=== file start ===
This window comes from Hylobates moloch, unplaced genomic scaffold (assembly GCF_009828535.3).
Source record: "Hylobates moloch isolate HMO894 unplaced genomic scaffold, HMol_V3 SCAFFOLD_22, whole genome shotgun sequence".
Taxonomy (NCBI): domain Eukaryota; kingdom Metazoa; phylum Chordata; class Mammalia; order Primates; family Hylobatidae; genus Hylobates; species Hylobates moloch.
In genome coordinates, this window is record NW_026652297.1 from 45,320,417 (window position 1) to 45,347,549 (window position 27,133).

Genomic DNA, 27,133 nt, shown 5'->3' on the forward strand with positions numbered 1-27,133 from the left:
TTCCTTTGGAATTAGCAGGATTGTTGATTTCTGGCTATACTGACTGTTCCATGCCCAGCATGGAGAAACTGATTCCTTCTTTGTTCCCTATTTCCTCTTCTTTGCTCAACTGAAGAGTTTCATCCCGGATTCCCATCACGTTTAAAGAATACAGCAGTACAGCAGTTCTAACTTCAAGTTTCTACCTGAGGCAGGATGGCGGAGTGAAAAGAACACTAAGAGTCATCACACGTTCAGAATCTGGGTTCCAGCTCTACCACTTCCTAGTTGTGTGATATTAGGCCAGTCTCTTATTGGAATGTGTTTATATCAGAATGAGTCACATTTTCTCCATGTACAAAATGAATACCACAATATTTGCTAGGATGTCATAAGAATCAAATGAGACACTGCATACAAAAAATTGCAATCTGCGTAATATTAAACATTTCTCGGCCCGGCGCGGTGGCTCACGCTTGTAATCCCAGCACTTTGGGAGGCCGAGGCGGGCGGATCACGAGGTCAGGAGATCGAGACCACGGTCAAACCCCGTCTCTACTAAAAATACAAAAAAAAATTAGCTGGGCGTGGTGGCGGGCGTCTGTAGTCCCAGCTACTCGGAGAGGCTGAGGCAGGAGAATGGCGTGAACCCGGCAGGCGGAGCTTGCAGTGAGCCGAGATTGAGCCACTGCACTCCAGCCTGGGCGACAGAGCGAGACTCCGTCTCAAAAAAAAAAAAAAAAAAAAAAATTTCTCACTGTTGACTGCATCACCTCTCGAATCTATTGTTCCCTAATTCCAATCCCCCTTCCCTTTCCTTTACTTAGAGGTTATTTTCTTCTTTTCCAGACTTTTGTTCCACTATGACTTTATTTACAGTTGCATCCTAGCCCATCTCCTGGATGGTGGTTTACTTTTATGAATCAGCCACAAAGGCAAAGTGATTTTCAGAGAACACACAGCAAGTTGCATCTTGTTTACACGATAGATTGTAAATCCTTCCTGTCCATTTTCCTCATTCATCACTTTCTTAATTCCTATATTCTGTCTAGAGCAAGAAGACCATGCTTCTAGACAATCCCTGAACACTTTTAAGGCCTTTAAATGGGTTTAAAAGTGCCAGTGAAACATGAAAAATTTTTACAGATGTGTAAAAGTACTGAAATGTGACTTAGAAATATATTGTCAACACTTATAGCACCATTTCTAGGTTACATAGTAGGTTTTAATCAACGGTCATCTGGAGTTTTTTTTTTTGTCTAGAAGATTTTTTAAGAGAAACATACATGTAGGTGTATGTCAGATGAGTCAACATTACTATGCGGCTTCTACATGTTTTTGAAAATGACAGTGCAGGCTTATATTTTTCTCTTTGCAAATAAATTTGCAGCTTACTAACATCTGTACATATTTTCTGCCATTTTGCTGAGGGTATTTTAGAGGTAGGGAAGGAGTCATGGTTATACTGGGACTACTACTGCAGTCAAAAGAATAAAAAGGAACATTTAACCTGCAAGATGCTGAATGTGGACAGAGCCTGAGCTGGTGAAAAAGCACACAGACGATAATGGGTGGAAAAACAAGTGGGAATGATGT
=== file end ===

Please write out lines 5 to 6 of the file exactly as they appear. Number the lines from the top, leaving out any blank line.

Genomic DNA, 27,133 nt, shown 5'->3' on the forward strand with positions numbered 1-27,133 from the left:
TTCCTTTGGAATTAGCAGGATTGTTGATTTCTGGCTATACTGACTGTTCCATGCCCAGCATGGAGAAACTGATTCCTTCTTTGTTCCCTATTTCCTCTTCTTTGCTCAACTGAAGAGTTTCATCCCGGATTCCCATCACGTTTAAAGAATACAGCAGTACAGCAGTTCTAACTTCAAGTTTCTACCTGAGGCAGGATGGCGGAGTGAAAAGAACACTAAGAGTCATCACACGTTCAGAATCTGGGTTCCAGCTCTACCACTTCCTAGTTGTGTGATATTAGGCCAGTCTCTTATTGGAATGTGTTTATATCAGAATGAGTCACATTTTCTCCATGTACAAAATGAATACCACAATATTTGCTAGGATGTCATAAGAATCAAATGAGACACTGCATACAAAAAATTGCAATCTGCGTAATATTAAACATTTCTCGGCCCGGCGCGGTGGCTCACGCTTGTAATCCCAGCACTTTGGGAGGCCGAGGCGGGCGGATCACGAGGTCAGGAGATCGAGACCACGGTCAAACCCCGTCTCTACTAAAAATACAAAAAAAAATTAGCTGGGCGTGGTGGCGGGCGTCTGTAGTCCCAGCTACTCGGAGAGGCTGAGGCAGGAGAATGGCGTGAACCCGGCAGGCGGAGCTTGCAGTGAGCCGAGATTGAGCCACTGCACTCCAGCCTGGGCGACAGAGCGAGACTCCGTCTCAAAAAAAAAAAAAAAAAAAAAAATTTCTCACTGTTGACTGCATCACCTCTCGAATCTATTGTTCCCTAATTCCAATCCCCCTTCCCTTTCCTTTACTTAGAGGTTATTTTCTTCTTTTCCAGACTTTTGTTCCACTATGACTTTATTTACAGTTGCATCCTAGCCCATCTCCTGGATGGTGGTTTACTTTTATGAATCAGCCACAAAGGCAAAGTGATTTTCAGAGAACACACAGCAAGTTGCATCTTGTTTACACGATAGATTGTAAATCCTTCCTGTCCATTTTCCTCATTCATCACTTTCTTAATTCCTATATTCTGTCTAGAGCAAGAAGACCATGCTTCTAGACAATCCCTGAACACTTTTAAGGCCTTTAAATGGGTTTAAAAGTGCCAGTGAAACATGAAAAATTTTTACAGATGTGTAAAAGTACTGAAATGTGACTTAGAAATATATTGTCAACACTTATAGCACCATTTCTAGGTTACATAGTAGGTTTTAATCAACGGTCATCTGGAGTTTTTTTTTTTGTCTAGAAGATTTTTTAAGAGAAACATACATGTAGGTGTATGTCAGATGAGTCAACATTACTATGCGGCTTCTACATGTTTTTGAAAATGACAGTGCAGGCTTATATTTTTCTCTTTGCAAATAAATTTGCAGCTTACTAACATCTGTACATATTTTCTGCCATTTTGCTGAGGGTATTTTAGAGGTAGGGAAGGAGTCATGGTTATACTGGGACTACTACTGCAGTCAAAAGAATAAAAAGGAACATTTAACCTGCAAGATGCTGAATGTGGACAGAGCCTGAGCTGGTGAAAAAGCACACAGACGATAATGGGTGGAAAAACAAGTGGGAATGATGT